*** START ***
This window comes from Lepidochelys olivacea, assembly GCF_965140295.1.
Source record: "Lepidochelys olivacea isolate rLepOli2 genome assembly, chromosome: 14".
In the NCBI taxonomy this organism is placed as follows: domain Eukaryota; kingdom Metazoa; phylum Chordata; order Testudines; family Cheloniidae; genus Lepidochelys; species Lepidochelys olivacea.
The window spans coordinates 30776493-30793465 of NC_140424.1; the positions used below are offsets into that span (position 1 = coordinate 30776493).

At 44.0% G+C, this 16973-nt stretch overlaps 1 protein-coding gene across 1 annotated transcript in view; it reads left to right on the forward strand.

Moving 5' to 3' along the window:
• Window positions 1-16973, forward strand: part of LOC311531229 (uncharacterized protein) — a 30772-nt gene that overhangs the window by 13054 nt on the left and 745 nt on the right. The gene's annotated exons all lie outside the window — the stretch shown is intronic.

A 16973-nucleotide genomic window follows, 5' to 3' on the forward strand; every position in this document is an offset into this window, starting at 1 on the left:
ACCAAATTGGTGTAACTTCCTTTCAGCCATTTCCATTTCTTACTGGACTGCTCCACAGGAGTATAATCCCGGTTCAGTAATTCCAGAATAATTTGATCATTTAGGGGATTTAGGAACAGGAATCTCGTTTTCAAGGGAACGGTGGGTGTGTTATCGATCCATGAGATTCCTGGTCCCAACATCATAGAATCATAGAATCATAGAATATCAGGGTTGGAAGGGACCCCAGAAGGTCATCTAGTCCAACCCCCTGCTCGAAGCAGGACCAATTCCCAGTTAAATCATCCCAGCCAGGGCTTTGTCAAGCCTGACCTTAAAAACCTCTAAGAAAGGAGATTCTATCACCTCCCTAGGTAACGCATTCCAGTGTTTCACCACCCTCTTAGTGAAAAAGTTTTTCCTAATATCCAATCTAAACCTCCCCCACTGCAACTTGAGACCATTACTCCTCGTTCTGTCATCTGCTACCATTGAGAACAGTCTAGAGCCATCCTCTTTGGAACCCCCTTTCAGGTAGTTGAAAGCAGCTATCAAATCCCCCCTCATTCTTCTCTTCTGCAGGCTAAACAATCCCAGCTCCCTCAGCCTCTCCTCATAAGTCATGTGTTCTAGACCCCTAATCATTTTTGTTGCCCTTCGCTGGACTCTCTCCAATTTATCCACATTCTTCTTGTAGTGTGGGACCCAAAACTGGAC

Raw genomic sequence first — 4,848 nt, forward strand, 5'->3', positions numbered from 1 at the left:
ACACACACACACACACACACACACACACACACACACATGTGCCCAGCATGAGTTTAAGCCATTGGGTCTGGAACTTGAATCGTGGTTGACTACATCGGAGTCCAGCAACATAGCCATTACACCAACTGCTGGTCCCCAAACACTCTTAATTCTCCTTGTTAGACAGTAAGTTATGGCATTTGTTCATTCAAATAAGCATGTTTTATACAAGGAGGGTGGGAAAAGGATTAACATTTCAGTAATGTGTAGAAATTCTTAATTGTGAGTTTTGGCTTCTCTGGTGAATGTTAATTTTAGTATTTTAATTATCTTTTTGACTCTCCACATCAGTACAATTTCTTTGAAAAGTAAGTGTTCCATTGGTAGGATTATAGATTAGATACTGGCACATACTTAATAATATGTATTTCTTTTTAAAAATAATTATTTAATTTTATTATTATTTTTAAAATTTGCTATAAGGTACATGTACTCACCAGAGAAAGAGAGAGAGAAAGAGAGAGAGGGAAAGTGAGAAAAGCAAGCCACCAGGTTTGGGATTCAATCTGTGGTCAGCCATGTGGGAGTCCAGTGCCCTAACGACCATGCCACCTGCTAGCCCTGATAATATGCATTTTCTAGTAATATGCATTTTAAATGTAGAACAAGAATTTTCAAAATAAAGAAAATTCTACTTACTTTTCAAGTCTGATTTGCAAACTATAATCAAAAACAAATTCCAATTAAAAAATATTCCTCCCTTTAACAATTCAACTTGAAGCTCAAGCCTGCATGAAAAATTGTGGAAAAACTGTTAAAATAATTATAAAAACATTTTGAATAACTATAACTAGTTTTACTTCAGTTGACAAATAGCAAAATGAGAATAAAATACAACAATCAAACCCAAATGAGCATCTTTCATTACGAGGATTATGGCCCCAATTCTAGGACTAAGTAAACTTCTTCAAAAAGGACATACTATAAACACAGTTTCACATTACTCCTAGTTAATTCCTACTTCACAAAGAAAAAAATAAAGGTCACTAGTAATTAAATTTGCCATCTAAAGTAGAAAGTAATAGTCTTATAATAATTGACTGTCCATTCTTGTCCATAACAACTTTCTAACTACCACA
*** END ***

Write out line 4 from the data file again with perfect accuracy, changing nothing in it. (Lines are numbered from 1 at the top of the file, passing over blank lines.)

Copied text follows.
The window spans coordinates 30776493-30793465 of NC_140424.1; the positions used below are offsets into that span (position 1 = coordinate 30776493).